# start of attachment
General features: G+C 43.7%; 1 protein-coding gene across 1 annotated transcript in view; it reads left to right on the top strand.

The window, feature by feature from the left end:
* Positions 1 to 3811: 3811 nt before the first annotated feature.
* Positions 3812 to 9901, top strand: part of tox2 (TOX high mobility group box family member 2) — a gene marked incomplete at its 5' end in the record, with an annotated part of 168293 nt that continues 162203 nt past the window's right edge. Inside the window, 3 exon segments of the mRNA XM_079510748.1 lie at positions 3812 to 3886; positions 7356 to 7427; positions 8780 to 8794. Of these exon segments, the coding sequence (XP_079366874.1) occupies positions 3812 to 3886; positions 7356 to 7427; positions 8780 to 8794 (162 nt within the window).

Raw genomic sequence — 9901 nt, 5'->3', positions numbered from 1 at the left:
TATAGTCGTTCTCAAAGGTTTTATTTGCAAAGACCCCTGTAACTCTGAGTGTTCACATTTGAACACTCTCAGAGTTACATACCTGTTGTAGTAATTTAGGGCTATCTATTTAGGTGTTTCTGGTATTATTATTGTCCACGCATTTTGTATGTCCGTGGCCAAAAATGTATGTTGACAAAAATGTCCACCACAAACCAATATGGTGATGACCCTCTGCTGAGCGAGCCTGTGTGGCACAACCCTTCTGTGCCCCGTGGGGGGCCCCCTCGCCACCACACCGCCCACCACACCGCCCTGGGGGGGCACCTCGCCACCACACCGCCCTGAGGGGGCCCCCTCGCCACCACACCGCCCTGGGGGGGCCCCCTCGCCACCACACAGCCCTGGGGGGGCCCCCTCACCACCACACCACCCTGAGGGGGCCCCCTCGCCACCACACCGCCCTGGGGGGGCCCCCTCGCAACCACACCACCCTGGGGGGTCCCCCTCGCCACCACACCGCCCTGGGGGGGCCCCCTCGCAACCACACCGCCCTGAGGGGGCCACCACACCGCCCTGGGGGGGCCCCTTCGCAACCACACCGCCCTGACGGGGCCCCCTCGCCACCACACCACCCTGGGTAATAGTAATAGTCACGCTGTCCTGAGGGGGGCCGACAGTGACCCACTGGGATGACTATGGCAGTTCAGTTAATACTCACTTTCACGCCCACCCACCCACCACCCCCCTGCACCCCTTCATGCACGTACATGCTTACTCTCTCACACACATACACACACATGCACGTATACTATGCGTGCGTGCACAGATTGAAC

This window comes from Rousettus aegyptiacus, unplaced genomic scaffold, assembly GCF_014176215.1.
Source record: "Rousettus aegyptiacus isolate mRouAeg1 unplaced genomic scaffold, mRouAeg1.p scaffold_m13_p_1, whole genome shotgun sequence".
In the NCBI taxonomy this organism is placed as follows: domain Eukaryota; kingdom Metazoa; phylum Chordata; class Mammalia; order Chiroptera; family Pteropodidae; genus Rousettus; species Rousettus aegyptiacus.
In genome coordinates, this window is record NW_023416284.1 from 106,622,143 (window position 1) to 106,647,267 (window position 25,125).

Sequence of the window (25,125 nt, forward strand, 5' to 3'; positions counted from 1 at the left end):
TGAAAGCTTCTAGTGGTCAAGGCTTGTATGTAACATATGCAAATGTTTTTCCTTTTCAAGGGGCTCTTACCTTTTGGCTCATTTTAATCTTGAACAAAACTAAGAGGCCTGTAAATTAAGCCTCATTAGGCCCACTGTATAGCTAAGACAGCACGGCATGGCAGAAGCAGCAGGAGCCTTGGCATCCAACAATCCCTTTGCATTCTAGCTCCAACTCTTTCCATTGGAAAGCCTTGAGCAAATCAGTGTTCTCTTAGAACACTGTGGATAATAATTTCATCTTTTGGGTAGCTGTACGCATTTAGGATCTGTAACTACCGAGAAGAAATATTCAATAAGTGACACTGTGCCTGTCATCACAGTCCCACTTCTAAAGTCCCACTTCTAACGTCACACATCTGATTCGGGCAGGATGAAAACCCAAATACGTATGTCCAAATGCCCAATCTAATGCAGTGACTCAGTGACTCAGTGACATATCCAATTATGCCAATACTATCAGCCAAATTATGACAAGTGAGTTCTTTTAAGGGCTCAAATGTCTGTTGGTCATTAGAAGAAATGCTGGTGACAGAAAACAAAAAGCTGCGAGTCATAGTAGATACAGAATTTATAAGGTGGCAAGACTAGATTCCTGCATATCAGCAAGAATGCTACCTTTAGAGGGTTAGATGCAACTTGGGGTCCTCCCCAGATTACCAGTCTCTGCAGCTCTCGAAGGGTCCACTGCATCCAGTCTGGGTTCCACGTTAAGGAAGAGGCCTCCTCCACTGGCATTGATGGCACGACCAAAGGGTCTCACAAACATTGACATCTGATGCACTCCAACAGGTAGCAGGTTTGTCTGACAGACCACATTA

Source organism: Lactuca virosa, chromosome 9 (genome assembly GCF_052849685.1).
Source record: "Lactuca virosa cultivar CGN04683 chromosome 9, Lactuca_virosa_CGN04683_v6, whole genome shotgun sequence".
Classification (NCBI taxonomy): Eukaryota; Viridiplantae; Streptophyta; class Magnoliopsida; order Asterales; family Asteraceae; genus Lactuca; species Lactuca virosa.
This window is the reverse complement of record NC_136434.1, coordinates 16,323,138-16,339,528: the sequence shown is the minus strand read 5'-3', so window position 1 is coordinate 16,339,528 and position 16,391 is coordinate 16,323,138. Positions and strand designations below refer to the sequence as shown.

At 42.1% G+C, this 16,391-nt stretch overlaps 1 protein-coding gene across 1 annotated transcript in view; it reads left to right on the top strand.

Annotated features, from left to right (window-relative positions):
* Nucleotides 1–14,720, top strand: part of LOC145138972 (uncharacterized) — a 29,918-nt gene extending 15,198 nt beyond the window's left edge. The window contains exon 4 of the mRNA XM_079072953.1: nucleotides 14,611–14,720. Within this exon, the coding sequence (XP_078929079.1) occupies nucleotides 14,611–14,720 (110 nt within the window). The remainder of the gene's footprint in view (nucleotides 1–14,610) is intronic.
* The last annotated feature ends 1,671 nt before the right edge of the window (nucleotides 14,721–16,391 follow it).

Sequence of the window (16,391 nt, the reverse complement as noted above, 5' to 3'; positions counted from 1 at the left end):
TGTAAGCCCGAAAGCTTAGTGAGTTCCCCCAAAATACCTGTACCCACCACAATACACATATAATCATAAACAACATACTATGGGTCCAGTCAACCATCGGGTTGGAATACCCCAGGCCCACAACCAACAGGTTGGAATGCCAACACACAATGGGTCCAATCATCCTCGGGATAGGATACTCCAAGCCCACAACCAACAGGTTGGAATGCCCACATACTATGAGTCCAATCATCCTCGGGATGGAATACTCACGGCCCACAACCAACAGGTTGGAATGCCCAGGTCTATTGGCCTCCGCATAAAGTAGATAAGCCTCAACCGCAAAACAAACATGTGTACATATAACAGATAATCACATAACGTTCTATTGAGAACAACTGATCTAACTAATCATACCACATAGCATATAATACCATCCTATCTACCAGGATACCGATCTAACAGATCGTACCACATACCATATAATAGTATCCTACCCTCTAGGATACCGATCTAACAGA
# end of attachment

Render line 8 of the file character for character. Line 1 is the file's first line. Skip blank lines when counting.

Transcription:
Source record: "Rousettus aegyptiacus isolate mRouAeg1 unplaced genomic scaffold, mRouAeg1.p scaffold_m13_p_1, whole genome shotgun sequence".